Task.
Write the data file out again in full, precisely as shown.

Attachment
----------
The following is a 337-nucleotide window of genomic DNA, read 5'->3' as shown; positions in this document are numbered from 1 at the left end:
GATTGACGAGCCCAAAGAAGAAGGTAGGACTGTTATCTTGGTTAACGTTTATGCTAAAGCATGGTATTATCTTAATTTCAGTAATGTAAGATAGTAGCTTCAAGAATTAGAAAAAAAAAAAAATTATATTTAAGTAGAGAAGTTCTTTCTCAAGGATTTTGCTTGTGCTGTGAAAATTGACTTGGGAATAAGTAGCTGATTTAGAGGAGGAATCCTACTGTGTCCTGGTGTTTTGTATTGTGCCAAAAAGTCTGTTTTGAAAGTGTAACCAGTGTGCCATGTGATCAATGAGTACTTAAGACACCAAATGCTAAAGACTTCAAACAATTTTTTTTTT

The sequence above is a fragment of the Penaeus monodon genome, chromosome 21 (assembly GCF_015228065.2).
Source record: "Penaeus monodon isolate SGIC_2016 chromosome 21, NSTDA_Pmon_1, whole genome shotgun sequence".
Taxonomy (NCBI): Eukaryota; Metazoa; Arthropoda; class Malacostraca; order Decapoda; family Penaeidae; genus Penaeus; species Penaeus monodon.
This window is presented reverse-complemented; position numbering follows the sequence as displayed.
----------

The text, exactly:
The following is a 337-nucleotide window of genomic DNA, read 5'->3' as shown; positions in this document are numbered from 1 at the left end:
GATTGACGAGCCCAAAGAAGAAGGTAGGACTGTTATCTTGGTTAACGTTTATGCTAAAGCATGGTATTATCTTAATTTCAGTAATGTAAGATAGTAGCTTCAAGAATTAGAAAAAAAAAAAAATTATATTTAAGTAGAGAAGTTCTTTCTCAAGGATTTTGCTTGTGCTGTGAAAATTGACTTGGGAATAAGTAGCTGATTTAGAGGAGGAATCCTACTGTGTCCTGGTGTTTTGTATTGTGCCAAAAAGTCTGTTTTGAAAGTGTAACCAGTGTGCCATGTGATCAATGAGTACTTAAGACACCAAATGCTAAAGACTTCAAACAATTTTTTTTTT

The sequence above is a fragment of the Penaeus monodon genome, chromosome 21 (assembly GCF_015228065.2).
Source record: "Penaeus monodon isolate SGIC_2016 chromosome 21, NSTDA_Pmon_1, whole genome shotgun sequence".
Taxonomy (NCBI): Eukaryota; Metazoa; Arthropoda; class Malacostraca; order Decapoda; family Penaeidae; genus Penaeus; species Penaeus monodon.
This window is presented reverse-complemented; position numbering follows the sequence as displayed.